Also take a look at eastern and western germany after WW2. They were the same country, the same people. Then they split it into west and east. The west becomes capitalist and the east becomes socialist country. After a few decades, the west is rich, and the east is having food shortages. Perfect example.

And another more recent one. Slovenia vs. Slovakia. Slovenia was years ahead of Slovakia, but they have had socialist government for 20 years now. Slovakia made some right-wing reforms, like uniform tax rate, privatization of government owned compaies. Today the difference between these two countries is very small, and I expect Slovakia to surpass Slovenia in the near future.
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December 09, 2011, 02:49:41 PM
 #276


And Germany is not socialist country, what are you people talking about?

If you look closely at the european countries you can see that the ones with the socialist governmants are already bankrupt: Greece, Spain, Portugal. The exception is Italy, where you have right wing government. On the other side you have right wing governments in countries like Germany and France, that are saving the PIIGS (mostly socialists).

Also take a look at eastern and western germany after WW2. They were the same country, the same people. Then they split it into west and east. The west becomes capitalist and the east becomes socialist country. After a few decades, the west is rich, and the east is having food shortages. Perfect example.

And another more recent one. Slovenia vs. Slovakia. Slovenia was years ahead of Slovakia, but they have had socialist government for 20 years now. Slovakia made some right-wing reforms, like uniform tax rate, privatization of government owned compaies. Today the difference between these two countries is very small, and I expect Slovakia to surpass Slovenia in the near future.

Agreed. Germany is a mix between socialism and capitalism. Something I think is a good thing.

What about Norway, Denmark, Sweden, Finland and Germany? While some of them have a right wing government, all are far to the left of the US. Yes, Greece, Spain and Portugal are bankrupt. Italy isn't far from it and will probably go the same way. It has little to to with ideology and much to do with corruption.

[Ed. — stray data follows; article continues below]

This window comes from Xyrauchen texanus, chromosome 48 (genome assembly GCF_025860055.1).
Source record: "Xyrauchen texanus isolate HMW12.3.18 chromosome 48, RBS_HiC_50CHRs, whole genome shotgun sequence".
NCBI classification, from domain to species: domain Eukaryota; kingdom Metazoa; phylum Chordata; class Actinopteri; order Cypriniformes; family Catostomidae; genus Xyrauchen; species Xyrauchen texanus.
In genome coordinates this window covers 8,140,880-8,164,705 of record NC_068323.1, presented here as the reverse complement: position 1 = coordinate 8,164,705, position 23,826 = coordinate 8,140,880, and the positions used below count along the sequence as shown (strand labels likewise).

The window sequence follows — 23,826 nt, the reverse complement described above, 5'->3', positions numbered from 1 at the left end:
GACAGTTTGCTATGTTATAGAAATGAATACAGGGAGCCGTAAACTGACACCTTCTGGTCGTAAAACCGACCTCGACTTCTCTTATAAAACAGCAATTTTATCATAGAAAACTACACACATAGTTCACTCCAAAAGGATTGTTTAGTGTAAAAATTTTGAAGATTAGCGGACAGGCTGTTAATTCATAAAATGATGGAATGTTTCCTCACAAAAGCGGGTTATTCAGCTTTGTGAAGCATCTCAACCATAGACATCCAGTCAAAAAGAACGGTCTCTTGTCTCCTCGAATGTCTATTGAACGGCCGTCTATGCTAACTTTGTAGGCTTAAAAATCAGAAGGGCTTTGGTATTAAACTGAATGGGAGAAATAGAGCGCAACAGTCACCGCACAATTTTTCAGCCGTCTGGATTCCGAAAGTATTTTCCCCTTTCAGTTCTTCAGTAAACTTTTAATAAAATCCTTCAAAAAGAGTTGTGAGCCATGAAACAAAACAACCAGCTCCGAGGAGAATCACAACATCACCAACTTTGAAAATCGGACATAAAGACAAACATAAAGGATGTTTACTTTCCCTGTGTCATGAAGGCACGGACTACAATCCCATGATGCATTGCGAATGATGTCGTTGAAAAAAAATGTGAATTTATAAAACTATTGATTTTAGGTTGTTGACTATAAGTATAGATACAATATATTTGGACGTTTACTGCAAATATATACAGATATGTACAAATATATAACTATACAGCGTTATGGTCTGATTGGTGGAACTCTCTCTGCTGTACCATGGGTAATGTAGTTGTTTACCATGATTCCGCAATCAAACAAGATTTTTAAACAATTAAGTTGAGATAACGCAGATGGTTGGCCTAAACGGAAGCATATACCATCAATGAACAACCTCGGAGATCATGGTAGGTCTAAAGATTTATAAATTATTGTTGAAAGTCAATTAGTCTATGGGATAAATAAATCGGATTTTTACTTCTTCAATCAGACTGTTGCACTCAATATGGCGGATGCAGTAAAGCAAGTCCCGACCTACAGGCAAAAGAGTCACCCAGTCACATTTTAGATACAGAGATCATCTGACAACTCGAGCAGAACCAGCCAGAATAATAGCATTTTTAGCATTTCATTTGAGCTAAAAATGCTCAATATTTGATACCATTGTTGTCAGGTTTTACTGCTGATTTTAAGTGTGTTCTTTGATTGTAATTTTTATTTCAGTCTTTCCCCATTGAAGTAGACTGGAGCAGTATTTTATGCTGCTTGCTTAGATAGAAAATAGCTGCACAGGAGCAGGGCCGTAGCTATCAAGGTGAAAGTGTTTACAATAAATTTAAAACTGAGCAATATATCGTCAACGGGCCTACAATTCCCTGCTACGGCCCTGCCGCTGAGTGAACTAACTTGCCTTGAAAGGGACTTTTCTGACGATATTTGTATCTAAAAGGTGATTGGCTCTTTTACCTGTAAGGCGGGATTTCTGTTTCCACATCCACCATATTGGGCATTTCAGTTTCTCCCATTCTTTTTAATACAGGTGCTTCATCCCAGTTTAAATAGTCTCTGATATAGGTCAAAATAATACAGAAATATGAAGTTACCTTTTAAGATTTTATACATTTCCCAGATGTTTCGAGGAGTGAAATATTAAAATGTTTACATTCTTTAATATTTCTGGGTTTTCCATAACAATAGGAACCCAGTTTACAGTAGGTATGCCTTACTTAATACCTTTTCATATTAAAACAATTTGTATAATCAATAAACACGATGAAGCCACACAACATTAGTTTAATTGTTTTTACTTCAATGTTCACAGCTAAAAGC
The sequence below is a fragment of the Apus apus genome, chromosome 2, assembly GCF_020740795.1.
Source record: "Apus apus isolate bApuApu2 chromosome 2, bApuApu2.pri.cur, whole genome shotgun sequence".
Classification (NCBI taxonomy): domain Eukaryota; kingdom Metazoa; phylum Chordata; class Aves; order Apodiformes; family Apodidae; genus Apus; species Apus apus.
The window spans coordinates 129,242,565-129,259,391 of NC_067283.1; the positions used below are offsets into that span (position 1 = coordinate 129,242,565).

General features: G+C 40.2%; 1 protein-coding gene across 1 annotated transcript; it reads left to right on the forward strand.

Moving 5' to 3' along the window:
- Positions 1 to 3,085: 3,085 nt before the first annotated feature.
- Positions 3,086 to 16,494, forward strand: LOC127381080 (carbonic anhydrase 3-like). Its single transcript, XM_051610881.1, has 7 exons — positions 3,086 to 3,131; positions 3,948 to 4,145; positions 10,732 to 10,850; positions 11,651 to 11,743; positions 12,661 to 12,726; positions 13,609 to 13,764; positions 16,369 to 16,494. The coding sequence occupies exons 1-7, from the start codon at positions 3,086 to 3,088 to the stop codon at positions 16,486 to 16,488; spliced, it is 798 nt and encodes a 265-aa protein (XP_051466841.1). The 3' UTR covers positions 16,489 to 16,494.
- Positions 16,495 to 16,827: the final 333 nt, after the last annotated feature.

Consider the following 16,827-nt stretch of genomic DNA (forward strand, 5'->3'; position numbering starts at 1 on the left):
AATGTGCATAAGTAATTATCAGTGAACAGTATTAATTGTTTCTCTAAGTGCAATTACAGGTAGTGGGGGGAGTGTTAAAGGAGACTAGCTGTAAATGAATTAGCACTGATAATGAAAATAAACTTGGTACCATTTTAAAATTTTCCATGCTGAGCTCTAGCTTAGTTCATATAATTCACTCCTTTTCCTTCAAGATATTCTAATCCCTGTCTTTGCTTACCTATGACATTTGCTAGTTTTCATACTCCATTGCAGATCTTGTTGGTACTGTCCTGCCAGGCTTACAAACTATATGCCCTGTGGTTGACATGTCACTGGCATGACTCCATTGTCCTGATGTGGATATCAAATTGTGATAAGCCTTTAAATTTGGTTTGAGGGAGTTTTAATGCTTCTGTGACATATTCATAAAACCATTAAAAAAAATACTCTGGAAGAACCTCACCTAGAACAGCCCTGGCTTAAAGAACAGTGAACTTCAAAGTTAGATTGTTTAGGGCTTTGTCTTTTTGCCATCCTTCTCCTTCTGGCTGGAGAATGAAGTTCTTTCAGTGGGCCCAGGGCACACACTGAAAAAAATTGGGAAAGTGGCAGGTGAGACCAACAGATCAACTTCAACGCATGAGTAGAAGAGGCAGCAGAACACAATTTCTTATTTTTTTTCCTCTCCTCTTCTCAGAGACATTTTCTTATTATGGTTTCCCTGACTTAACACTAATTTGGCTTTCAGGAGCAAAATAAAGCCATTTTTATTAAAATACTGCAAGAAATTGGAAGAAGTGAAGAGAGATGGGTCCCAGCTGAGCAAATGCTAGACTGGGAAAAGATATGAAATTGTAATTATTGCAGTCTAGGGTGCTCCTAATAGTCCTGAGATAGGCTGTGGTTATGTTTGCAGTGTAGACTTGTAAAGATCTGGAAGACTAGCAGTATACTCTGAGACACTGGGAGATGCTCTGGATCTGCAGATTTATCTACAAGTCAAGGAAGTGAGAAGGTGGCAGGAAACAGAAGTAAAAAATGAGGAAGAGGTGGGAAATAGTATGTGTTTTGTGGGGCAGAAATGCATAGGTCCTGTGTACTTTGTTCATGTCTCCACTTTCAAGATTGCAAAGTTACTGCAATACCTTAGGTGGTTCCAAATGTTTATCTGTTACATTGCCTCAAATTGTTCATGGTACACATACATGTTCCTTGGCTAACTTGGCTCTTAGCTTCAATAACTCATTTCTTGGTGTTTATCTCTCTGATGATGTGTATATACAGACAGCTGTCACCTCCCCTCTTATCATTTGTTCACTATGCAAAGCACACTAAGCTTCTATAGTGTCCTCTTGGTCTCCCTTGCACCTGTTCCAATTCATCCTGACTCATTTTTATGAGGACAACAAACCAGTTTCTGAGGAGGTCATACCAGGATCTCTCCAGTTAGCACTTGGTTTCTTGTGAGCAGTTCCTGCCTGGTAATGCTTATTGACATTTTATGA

Socialism isn't the problem in Europe, and Capitalism isn't the problem in the US. Corruption, nepotism, etc are the real problems. Nothing is as bad to an economy as corruption.


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December 09, 2011, 02:55:37 PM
 #277

Agreed, then the question is: which type of society lends itself to more corruption?
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December 09, 2011, 02:56:43 PM
 #278


They say Germany is doing quite well for now because they have a strong manufacturing industry and exports have gone up due to the drama of the PIIGS dragging down the value of the euro. This is expected to end shortly (e.g. germany currently has an "export bubble" that is being pumped by the European central banks). I think you need to look elsewhere for the reasons, and not simply attribute their success to socialist policies. There are other factors at play.

Right! And not only that: PPL in PIIGS have been moving their money to Germany since 2 years to make sure they will not lose out in case their country goes back to their old currency. Even more so since Switzerland locked the CHF to < EUR1.20 and threatens to impose negative interest on foreigners. Also, young professionals move to Germany from PIIGS, adding to the work force and tax payers. If the current boom keeps going for a little longer, Germany might even solve it's demographic problem on the cost of PIIGS.

As you say, all this has nothing to do with socialism, the erosion of civil rights and centralizing power in Brussels.

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December 09, 2011, 02:59:26 PM
 #279

Agreed, then the question is: which type of society lends itself to more corruption?

I don't know. Do you? Corruption seems to be abundant everywhere.

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December 09, 2011, 03:09:12 PM
 #280

I think dictatorships/monarchies tend to be the most corrupt. How do people attempt to measure corruption? I am sure at least one sociologist has tried.